Best of the worst: No Child Left Behind might be Bush's finest work -- but that's not saying much
Out of the mouths of babes. . . Actually the 10-year-old's questions are about the only thing in this column worth reading.
By Neil Steinberg
The president of the United States is in Chicago today, ballyhooing his No Child Left Behind act. George W. Bush no doubt views No Child Left Behind as the greatest thing to hit public education since the McGuffey Reader and a highlight of his administration. He's right about that second point -- considering the fiascos he has inflicted upon our country, it has to be one of the brighter elements of his legacy of incompetence and disaster.
And buffing NCLB -- as it is referred to by time-pressed educators -- is fitting, given that the program is basically an exercise in cooking the books. Standards for success are established, annual tests are administered, then the results are manipulated, with low scores dumped en masse and other dodges employed to keep schools off the dreaded failure lists. Since improving schools is well nigh impossible, NCLB offers the next best thing -- the illusion of improvement.
The bright gleam of false success is not NCLB's most deplorable quality, however. There is also how NCLB burns up precious class time. In order to get test results to fudge, a worrying chunk of the school year is wasted with drilling students on what will be on the tests, plus administering the tests themselves.
The federal government shouldn't be writing school curricula. Education is traditionally a local matter. If Washington started mandating how 25 percent of city council meetings would be spent, we'd howl. Yet we are so desperate to fix our broken schools that we allowed our children and their teachers to be forced to waste their school days in busywork and farce. At least, before No Child Left Behind, we knew how bad things were. Now, with falsified test results showing sham continual improvement, we don't even know that.
I try to make conversation with the boys at dinner, which usually is futile. ("How was school today?" "Good." "What did you do?" "Nothing." "Nothing? Really? You just sat and stared blankly out the window in silence?" "Yes.")
But occasionally a gambit works. We were tucking into our barbecued chicken and spinach patties Saturday night. I observed that George W. Bush is sliding into town.
"If you could ask the president a question, what question would you ask him?" I trolled and, to my surprise, my younger boy, the reticent 10-year-old right hander, bit.
"Ask him why he tortures people," he said. "Ask him why he nearly drowns them. Ask him if he thinks power corrupts."
Who knew the kid was so plugged in? I was as surprised at his opinion on the president as I was when he informed me that Barry Bonds is a drug addict who should never, ever be allowed near the Hall of Fame. I didn't realize boys actually care about that kind of thing.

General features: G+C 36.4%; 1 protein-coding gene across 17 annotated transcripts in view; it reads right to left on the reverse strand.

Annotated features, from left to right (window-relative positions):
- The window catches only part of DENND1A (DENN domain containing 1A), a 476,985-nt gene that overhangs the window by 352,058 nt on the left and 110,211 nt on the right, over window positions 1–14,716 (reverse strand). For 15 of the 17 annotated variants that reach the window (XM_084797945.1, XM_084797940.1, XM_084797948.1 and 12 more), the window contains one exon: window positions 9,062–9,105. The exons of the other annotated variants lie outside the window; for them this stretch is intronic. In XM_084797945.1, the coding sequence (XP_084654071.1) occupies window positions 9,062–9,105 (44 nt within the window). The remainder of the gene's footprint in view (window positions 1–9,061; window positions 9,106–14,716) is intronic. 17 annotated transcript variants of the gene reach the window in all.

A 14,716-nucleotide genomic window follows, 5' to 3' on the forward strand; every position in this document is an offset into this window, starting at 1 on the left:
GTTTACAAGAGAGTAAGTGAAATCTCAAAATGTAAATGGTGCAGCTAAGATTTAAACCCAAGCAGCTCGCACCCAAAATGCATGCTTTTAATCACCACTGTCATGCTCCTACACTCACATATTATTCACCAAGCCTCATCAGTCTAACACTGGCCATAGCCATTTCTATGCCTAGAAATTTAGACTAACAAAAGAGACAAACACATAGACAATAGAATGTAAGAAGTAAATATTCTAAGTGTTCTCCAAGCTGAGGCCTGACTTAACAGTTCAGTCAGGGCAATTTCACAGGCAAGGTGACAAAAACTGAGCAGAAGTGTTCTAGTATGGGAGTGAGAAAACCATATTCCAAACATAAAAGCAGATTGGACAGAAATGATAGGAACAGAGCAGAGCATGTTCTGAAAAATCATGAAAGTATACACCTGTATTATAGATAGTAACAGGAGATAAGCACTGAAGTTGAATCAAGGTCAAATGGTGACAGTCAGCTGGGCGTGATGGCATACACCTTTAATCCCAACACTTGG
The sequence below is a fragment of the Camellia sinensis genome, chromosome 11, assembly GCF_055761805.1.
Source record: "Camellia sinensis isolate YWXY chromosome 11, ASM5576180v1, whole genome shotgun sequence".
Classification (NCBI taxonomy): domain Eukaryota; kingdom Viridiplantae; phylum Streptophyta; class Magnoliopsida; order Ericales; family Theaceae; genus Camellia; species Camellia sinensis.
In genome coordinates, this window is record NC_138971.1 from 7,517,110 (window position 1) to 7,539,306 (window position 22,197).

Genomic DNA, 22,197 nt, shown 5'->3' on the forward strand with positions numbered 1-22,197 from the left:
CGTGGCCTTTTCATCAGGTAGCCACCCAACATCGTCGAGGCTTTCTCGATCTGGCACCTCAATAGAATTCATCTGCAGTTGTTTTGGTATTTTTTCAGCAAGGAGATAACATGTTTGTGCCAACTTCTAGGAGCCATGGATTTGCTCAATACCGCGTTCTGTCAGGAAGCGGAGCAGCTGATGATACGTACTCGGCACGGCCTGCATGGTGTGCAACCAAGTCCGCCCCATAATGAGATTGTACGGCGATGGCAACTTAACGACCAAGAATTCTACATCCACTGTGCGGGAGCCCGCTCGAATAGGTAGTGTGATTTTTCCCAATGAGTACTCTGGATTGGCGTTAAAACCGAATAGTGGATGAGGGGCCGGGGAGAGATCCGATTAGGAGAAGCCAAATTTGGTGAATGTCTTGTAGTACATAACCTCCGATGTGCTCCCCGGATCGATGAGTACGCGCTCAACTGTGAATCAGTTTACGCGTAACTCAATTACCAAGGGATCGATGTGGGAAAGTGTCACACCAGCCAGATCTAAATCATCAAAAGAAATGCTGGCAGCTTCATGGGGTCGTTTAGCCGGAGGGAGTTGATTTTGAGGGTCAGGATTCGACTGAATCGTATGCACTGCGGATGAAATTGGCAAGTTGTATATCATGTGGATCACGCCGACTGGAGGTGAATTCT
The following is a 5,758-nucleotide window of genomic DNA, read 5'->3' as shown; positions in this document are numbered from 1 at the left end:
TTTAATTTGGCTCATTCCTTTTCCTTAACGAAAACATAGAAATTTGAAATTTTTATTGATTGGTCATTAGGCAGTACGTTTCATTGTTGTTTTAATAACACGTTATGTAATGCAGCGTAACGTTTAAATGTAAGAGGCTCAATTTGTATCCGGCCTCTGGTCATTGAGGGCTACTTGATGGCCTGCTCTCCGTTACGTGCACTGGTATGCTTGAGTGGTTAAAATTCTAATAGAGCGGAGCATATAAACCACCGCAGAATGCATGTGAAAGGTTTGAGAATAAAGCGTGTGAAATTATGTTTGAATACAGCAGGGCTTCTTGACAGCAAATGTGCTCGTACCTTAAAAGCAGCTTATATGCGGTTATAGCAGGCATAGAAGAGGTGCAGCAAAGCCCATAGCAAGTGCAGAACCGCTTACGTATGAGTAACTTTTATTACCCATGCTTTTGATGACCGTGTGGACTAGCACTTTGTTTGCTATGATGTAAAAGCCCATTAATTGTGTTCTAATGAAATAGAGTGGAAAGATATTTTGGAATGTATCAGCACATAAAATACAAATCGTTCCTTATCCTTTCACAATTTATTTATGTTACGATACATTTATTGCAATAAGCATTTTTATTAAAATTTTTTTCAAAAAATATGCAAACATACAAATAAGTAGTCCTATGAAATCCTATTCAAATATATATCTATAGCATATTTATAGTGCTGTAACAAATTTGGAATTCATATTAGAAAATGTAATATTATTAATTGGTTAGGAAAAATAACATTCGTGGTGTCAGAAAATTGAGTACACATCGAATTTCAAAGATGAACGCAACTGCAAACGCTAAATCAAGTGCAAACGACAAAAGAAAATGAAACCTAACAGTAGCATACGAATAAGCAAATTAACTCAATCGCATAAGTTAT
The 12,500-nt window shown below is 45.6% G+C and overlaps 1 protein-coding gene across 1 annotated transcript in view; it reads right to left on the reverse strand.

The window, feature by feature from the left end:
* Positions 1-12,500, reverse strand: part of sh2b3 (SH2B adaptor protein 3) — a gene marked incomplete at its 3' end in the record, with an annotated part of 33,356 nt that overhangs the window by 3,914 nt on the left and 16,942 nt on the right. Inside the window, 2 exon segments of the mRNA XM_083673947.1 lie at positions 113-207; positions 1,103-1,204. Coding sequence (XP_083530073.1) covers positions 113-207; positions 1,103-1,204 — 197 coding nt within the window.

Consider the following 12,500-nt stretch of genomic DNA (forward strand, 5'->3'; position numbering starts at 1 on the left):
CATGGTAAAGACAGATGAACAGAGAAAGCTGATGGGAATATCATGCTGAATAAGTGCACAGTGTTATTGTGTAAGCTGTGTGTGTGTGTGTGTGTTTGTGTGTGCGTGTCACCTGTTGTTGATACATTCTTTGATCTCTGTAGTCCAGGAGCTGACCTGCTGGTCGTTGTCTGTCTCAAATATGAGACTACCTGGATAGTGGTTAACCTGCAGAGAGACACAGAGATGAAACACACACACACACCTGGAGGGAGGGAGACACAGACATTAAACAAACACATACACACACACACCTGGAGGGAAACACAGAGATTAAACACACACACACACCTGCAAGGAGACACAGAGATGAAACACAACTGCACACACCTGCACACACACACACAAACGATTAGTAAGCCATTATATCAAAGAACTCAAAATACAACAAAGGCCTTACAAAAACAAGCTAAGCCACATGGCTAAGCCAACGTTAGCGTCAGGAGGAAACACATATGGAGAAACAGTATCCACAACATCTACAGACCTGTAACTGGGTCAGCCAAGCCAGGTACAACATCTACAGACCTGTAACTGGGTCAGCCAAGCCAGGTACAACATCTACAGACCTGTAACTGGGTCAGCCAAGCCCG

I try to be a full-service dad, and I contemplated seeking an answer to his question -- maybe showing up for lunch at the Union League Club today, hurling my son's impolitic query at the president.
But I'd end up with my arms twisted behind my back, hoisted to my toes and manhandled out the door and into federal custody for 48 or 72 very uncomfortable hours (or, who knows, the way things are nowadays, maybe to fall from sight for three or four years, until some curious sergeant peers into a dark cell at Guantanamo. ("That guy? He keeps claiming to be a newspaper reporter and an American citizen. Just ignore him.")
It isn't as if Bush would answer the question.
Although -- and I hate to be balanced, but I can't help it -- my son's view of the president made me think back to when I was 10, and Richard Nixon was in office. I hated Nixon and viewed him as the personification of evil. It mystified me that anyone could think otherwise.
Since then, Nixon looks better with every passing year. And as loathed as Bush is today, if we look to the past, the hatred that presidents generate in office never sticks to them. If I were to begin listing presidents who were most despised in their day -- Truman, Franklin D. Roosevelt, Lincoln -- it would also be a list of some of our greatest presidents.
Not that I think George W. Bush will someday be seen as a great president. Still, I can't help but wonder whether, by the time my 10-year-old is mired in his late forties, poor soul, the nation might not view old George W. in a more forgiving light.
Hillary Clinton was expounding on her ability to "make change" during the debate Saturday night, and I had a queasy moment of cognitive confusion, because to me "making change" is what the cashier at Sunset Foods does after you hand her a twenty. Hearing the putative president citing her ability to "make change" was unsettling for one second, as if she were bragging about being able to tie her shoes.
The word "change" is already suspect to those who pay attention to the book business, where no non-fiction account can be published without the word in its subtitle: SCISSORS! A Cleric, a Knife-Sharpener, And the Tool That Changed The World.
The rate we're going, with presidential candidates mouthing the word "change" as if it were a Tourette's tic, by Valentine's Day the word will take on entirely new meanings.
"There's been a change at work -- my job status has changed."
"You mean you've been fired?"
"Right, same thing."
"Oh that's terrible -- how do you feel?"
"Of course. They gave you a good changing over, and you're bound to feel all changed-up."
Today's chuckle . . .
This is from Hosea L. Martin:
After her grocery items had been rung up, the shopper began writing a check for the amount. "Sorry, ma'am," the clerk said to her. "This is the express lane. No checks."
"That's ridiculous!" the shopper snapped. "What does a person's nationality have to do with buying groceries?"
INDEX OF NCLB OUTRAGES